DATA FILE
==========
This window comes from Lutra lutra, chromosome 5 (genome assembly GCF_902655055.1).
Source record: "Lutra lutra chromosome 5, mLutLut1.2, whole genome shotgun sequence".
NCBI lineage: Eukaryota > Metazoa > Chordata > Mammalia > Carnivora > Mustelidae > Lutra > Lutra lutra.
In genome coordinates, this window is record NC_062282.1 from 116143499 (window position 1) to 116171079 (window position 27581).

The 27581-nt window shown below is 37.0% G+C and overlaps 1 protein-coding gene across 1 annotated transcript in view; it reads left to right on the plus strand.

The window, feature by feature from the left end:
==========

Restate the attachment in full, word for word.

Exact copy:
This window comes from Lutra lutra, chromosome 5 (genome assembly GCF_902655055.1).
Source record: "Lutra lutra chromosome 5, mLutLut1.2, whole genome shotgun sequence".
NCBI lineage: Eukaryota > Metazoa > Chordata > Mammalia > Carnivora > Mustelidae > Lutra > Lutra lutra.
In genome coordinates, this window is record NC_062282.1 from 116143499 (window position 1) to 116171079 (window position 27581).

The 27581-nt window shown below is 37.0% G+C and overlaps 1 protein-coding gene across 1 annotated transcript in view; it reads left to right on the plus strand.

The window, feature by feature from the left end: